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Costumes

LadyAoi
LadyAoi 中森貫太 © TOSHIRO MORITA

The costumes used in noh are called noh shōzoku.

A good example is the karaori, an exquisitely embroidered, traditional woman’s kimono. Certainly one of the most beautiful theatrical costumes in the world.

During the early stages of noh, around the time of Kannami and Zeami, the costumes were more modest, as they were using the their everyday clothes to perform in. However, as noh became favorable in the eyes of the aristocracy and military ruling classes, they began to receive more finely crafted kimono to perform and this gradually became the norm. Furthermore during the Azuchi Momoyama period (approx. 1558-1600), the flourishing of Japanese culture coupled with great advances in fine arts led to even higher standards for costumes.

In this way, these costumes were truly works of art and quite separated from reality of the character. For example, historically, a poor fisherman or a woman who gathers sea-salt would not be adorned in such finery, but by using such stylized and symbolic costumes, noh is better able to express a characters feelings.

Noh Costume Categories

Shōzoku (noh costumes) can be divided into 7 different categories:

  • Kahatsu (things for head, concerning hair) : kazura (wig),
  • Kaburi-mono (things worn on the head): eboshi (hat), tengan (headdress), etc.
  • Uwagi (various outer garments worn over kimono): nōshi (imperial robe), kariginu (hunting cloak), happi (festival coat), chōken (outer shawl), maiginu (dancing shawl), etc.
  • Kitsuke (short sleeved kimono worn under outer kimono): surihaku, nuihaku, noshime, etc.
  • Uwagi / Kitsuke (outer kimono): karaori (exquisite women’s kimono), atsuita (exquisite male kimono), etc.
  • Hakama (Japanese pleated loose-fitting trousers): ōkuchi (large warrior hakama), hangiri (lit. half-cut hakama), sashinuki, nagabakama (lit. long hakama), etc.
  • Other small items like sashes used for tying things on: kazura-obi, koshi-obi, koshi-himo, etc.

Example of a Karaori

Karaori by Yamaguchi Yasujirō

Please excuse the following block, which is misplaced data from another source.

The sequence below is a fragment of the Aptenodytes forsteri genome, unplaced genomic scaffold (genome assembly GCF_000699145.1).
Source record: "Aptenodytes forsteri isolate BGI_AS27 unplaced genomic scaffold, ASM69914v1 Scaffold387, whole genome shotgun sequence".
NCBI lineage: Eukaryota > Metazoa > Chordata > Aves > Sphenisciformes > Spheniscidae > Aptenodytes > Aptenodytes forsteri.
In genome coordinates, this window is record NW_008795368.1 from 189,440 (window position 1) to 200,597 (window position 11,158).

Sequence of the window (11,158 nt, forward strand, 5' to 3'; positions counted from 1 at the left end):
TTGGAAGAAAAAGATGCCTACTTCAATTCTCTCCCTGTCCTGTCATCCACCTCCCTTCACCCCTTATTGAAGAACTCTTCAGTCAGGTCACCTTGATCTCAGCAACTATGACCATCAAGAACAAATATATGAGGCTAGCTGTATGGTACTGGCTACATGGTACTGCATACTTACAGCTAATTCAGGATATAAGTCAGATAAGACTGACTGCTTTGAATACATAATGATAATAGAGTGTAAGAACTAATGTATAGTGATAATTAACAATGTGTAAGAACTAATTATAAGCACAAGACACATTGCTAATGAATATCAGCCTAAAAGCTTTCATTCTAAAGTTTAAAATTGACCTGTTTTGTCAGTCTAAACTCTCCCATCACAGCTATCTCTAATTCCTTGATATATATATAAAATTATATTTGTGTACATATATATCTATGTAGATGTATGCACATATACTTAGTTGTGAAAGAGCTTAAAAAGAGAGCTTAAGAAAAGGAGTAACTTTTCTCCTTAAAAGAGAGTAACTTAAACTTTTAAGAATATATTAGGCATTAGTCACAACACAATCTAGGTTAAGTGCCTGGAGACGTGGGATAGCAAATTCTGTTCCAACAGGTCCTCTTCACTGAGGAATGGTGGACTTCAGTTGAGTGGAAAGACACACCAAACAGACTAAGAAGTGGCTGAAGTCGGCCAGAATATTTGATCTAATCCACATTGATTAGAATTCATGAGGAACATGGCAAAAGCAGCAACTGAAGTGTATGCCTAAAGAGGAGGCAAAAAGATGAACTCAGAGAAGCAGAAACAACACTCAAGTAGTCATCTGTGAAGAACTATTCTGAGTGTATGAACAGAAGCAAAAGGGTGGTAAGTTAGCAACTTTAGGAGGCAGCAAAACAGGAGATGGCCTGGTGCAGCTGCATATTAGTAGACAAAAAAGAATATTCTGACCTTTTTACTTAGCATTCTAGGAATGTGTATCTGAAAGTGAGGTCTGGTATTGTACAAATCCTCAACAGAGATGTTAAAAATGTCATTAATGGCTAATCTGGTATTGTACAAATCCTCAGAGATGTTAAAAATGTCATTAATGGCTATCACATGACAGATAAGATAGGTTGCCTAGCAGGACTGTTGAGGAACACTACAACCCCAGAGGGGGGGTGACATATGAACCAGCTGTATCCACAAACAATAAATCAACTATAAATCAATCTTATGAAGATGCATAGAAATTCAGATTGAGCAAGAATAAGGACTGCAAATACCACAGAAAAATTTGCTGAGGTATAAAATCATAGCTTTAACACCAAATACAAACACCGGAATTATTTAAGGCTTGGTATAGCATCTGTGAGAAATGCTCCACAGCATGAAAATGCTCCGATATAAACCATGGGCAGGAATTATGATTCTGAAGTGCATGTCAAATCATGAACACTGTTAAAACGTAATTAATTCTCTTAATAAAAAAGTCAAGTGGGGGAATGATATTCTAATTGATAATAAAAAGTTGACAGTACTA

Karaori by Yamaguchi Yasujirō ©Shigeyoshi Ohi

A karaori, is a fine example of an exquisite outer kimono used in noh to portray women characters. Karaori means “Chinese style fabric” as it is said to be modeled after the Chinese Shokko brocade of the Ming period. This is a short sleeved kimono made using the uki weaving technique employing gold, silver and other colored thread create gorgeous flower patterns.

When a female character is introduced in noh and she is wearing a karaori, it is often times worn in a style called kinagashi. In this style, the upper part is folded in such a way as to leave the neck open (for better viewing of under kimono) and the lower part is adjusted at the hem to create a triangular shape around the legs which gives the impression of refinement.

Costume Stylizations

While noh costumes do not “realistically” represent the characters they are portraying, the costumes can tell the audience a lot about the character. As there are a number of set rules in noh regarding combinations of costume pieces, if one knows enough about these combinations, one can accurately tell the gender, age, social status, occupation and personality of that character.

A simple example of this is the notion of “color” in a noh costume. In female costumes, if there is red in the costume it is said to be iroiri (lit. red in), if there is not, it is called ironashi (lit. red nothing). Young women wear iroiri costumes, middle aged and older wear ironashi. The red that appears may not necessarily only appear in the outer kimono, but also in the sashes used to fasten the wig and/or the kimono to the performer.

Another example of indicating character through costume would be through the use of the collar. The eri (collar) can be any number of colors including: white, light blue, red, yellow/gold, dark blue or brown. Choosing how to arrange these color’s around the neck gives the audience an idea of the character’s social status or inner feelings. As white is the color of purity in noh, if a character is wearing two layers of white collars, this would indicate their being of the highest level of purity or top.

It is ultimately the decision of the shite as to what costume they would like to wear on stage. So while there are rules that need to be followed, the shite still has great room for personal expression in choosing the combination of shōzoku for a noh.

56Please take a look at an interview with costume maker Yamaguchi Yasujiro.

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